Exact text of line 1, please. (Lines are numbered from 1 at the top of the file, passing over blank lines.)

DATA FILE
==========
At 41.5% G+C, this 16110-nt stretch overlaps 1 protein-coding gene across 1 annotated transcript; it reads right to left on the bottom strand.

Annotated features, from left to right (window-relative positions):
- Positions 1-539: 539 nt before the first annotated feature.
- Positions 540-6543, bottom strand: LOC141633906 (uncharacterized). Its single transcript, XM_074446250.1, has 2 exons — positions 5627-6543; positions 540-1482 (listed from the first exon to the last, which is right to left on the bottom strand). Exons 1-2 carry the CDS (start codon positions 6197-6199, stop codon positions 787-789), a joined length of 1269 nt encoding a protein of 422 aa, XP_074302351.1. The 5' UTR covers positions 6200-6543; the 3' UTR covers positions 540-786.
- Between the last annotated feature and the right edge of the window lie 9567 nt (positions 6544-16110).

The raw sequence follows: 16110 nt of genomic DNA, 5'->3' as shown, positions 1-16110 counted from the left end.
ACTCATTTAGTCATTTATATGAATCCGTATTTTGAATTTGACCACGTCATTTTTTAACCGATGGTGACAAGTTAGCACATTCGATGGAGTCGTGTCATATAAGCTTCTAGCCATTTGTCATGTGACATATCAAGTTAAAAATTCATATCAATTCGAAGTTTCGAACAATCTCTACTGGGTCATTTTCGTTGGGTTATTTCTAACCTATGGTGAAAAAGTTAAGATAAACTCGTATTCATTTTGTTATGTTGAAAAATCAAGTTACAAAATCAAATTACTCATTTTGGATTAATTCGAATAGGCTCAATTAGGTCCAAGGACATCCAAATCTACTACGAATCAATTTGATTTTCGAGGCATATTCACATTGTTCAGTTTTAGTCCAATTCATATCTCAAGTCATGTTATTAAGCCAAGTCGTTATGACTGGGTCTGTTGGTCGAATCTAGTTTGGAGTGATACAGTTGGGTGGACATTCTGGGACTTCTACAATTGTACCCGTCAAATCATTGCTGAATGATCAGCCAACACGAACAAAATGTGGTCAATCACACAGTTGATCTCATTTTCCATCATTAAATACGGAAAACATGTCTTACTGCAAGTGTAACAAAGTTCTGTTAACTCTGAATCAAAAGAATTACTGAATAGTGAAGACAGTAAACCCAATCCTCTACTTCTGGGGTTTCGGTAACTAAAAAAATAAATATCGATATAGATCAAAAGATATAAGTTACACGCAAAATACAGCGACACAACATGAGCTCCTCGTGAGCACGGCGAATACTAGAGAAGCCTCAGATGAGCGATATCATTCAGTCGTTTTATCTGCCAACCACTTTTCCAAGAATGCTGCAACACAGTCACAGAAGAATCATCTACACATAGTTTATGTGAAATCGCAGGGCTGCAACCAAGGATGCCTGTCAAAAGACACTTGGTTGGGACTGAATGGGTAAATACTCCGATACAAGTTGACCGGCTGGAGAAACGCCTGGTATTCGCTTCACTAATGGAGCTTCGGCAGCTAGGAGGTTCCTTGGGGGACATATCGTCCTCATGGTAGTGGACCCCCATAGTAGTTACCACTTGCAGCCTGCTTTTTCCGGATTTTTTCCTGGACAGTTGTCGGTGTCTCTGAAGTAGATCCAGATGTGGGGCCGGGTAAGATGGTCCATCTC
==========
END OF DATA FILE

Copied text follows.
At 41.5% G+C, this 16110-nt stretch overlaps 1 protein-coding gene across 1 annotated transcript; it reads right to left on the bottom strand.